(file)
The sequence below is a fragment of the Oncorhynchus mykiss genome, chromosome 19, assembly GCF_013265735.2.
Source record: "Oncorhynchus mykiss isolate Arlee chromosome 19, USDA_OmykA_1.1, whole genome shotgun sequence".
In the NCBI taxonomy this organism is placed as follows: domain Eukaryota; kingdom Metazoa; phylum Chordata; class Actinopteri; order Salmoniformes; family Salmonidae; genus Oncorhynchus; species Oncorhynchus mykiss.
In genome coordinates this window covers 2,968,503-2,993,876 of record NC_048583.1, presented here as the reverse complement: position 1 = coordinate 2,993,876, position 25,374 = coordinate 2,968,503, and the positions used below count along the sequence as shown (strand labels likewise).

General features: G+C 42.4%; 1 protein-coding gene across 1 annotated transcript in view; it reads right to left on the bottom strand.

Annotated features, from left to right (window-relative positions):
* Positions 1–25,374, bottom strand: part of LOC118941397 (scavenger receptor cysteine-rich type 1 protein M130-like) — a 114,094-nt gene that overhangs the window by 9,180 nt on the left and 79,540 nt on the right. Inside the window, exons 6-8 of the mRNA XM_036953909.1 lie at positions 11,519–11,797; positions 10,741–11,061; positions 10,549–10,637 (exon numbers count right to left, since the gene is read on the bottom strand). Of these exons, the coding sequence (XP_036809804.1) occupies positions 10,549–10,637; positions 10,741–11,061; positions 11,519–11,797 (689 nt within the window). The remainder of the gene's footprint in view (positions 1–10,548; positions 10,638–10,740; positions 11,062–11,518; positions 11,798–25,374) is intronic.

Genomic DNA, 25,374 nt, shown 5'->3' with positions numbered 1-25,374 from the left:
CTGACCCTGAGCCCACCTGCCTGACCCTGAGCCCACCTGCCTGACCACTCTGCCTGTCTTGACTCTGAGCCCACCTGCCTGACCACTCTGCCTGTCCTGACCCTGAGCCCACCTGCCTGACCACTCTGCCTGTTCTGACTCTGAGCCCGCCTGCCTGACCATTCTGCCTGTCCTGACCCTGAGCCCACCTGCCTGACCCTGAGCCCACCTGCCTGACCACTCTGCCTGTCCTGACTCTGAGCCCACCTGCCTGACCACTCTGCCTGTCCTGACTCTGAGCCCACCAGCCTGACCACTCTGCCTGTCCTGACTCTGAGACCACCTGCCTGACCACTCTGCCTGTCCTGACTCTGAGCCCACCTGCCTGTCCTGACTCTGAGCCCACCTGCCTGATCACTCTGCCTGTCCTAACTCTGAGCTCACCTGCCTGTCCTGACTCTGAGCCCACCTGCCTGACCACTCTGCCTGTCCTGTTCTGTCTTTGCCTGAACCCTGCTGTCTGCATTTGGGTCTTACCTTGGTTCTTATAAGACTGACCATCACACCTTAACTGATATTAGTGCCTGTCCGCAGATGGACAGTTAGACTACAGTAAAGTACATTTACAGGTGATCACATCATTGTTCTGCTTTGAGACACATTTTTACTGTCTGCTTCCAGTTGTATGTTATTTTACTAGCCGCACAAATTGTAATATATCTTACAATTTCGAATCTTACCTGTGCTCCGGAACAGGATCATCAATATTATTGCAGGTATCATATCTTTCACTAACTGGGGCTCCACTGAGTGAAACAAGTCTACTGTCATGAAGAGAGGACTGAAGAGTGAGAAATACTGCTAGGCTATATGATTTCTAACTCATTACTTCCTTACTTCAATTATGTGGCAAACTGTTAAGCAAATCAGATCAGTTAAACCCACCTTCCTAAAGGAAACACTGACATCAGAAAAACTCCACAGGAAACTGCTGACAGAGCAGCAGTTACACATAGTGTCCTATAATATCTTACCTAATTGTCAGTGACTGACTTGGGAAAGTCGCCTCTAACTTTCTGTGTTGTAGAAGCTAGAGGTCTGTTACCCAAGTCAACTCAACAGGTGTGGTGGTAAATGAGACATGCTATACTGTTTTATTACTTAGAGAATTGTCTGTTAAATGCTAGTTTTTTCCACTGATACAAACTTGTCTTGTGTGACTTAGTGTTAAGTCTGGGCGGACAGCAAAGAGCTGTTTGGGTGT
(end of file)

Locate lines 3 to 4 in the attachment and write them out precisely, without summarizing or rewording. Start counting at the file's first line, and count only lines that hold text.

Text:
In the NCBI taxonomy this organism is placed as follows: domain Eukaryota; kingdom Metazoa; phylum Chordata; class Actinopteri; order Salmoniformes; family Salmonidae; genus Oncorhynchus; species Oncorhynchus mykiss.
In genome coordinates this window covers 2,968,503-2,993,876 of record NC_048583.1, presented here as the reverse complement: position 1 = coordinate 2,993,876, position 25,374 = coordinate 2,968,503, and the positions used below count along the sequence as shown (strand labels likewise).